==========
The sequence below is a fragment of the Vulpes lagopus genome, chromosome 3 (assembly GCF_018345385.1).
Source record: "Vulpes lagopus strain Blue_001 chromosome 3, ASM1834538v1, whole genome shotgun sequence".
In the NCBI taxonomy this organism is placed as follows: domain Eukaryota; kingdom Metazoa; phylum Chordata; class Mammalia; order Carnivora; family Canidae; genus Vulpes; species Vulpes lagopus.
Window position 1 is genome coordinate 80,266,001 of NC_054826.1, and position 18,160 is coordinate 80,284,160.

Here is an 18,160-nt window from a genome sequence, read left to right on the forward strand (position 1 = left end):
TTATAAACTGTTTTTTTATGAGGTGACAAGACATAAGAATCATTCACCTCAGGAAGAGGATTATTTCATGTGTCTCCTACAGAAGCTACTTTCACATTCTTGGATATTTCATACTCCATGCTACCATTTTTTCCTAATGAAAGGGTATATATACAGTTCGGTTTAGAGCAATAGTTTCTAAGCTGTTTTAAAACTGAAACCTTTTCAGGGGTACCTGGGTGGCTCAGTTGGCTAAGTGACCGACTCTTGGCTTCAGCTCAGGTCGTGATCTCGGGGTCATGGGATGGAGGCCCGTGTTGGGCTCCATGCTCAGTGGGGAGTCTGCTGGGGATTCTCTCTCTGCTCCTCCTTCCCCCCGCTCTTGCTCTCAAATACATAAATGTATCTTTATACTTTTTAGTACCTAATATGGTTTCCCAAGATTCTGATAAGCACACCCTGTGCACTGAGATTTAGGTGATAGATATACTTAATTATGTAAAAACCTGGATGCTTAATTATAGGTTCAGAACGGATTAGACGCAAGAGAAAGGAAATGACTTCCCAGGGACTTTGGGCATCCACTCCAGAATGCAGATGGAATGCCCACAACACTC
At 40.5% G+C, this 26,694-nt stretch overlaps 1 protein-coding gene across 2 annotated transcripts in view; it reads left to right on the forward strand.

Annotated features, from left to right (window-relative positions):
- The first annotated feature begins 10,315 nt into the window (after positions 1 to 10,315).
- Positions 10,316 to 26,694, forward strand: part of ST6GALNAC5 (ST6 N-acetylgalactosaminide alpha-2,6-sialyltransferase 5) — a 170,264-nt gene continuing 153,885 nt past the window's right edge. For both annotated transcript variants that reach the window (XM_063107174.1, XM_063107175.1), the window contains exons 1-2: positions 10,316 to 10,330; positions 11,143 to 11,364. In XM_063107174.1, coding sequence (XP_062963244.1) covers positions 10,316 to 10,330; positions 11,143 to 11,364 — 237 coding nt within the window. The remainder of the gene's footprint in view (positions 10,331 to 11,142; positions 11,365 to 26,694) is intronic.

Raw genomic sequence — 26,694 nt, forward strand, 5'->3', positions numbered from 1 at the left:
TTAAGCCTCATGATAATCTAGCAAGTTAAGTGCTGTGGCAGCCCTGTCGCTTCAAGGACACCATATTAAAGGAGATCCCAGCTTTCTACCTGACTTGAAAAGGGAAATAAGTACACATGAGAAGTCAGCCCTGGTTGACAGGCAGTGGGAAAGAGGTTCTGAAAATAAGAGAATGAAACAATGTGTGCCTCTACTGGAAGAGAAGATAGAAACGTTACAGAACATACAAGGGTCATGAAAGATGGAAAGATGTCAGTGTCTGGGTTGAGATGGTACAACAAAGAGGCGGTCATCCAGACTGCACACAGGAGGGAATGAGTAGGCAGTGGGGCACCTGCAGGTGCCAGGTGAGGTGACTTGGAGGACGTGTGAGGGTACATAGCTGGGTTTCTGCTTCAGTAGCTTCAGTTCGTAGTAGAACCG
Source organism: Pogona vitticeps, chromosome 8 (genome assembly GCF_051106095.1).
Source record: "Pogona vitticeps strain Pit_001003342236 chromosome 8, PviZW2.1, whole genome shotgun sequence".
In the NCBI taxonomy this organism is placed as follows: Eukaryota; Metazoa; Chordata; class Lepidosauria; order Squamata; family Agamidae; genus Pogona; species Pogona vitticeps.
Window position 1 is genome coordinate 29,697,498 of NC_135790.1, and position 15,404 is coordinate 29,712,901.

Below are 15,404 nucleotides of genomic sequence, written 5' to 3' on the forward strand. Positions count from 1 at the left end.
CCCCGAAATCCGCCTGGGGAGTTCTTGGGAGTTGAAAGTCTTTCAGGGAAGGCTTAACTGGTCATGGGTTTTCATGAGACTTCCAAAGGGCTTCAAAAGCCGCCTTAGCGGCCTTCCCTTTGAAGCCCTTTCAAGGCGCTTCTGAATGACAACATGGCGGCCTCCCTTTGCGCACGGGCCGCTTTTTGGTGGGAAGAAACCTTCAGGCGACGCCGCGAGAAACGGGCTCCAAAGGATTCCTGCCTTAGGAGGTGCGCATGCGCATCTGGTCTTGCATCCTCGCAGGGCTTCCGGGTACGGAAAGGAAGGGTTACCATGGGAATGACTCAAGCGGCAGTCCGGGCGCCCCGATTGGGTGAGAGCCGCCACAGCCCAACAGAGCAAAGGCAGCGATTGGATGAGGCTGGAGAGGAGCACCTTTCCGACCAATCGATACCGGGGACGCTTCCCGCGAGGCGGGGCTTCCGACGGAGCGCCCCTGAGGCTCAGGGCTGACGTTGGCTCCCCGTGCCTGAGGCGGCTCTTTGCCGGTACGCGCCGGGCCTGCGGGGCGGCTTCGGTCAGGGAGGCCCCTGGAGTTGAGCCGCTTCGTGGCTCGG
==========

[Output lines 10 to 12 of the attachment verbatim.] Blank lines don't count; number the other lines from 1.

- Positions 10,316 to 26,694, forward strand: part of ST6GALNAC5 (ST6 N-acetylgalactosaminide alpha-2,6-sialyltransferase 5) — a 170,264-nt gene continuing 153,885 nt past the window's right edge. For both annotated transcript variants that reach the window (XM_063107174.1, XM_063107175.1), the window contains exons 1-2: positions 10,316 to 10,330; positions 11,143 to 11,364. In XM_063107174.1, coding sequence (XP_062963244.1) covers positions 10,316 to 10,330; positions 11,143 to 11,364 — 237 coding nt within the window. The remainder of the gene's footprint in view (positions 10,331 to 11,142; positions 11,365 to 26,694) is intronic.

Raw genomic sequence — 26,694 nt, forward strand, 5'->3', positions numbered from 1 at the left:
TTAAGCCTCATGATAATCTAGCAAGTTAAGTGCTGTGGCAGCCCTGTCGCTTCAAGGACACCATATTAAAGGAGATCCCAGCTTTCTACCTGACTTGAAAAGGGAAATAAGTACACATGAGAAGTCAGCCCTGGTTGACAGGCAGTGGGAAAGAGGTTCTGAAAATAAGAGAATGAAACAATGTGTGCCTCTACTGGAAGAGAAGATAGAAACGTTACAGAACATACAAGGGTCATGAAAGATGGAAAGATGTCAGTGTCTGGGTTGAGATGGTACAACAAAGAGGCGGTCATCCAGACTGCACACAGGAGGGAATGAGTAGGCAGTGGGGCACCTGCAGGTGCCAGGTGAGGTGACTTGGAGGACGTGTGAGGGTACATAGCTGGGTTTCTGCTTCAGTAGCTTCAGTTCGTAGTAGAACCG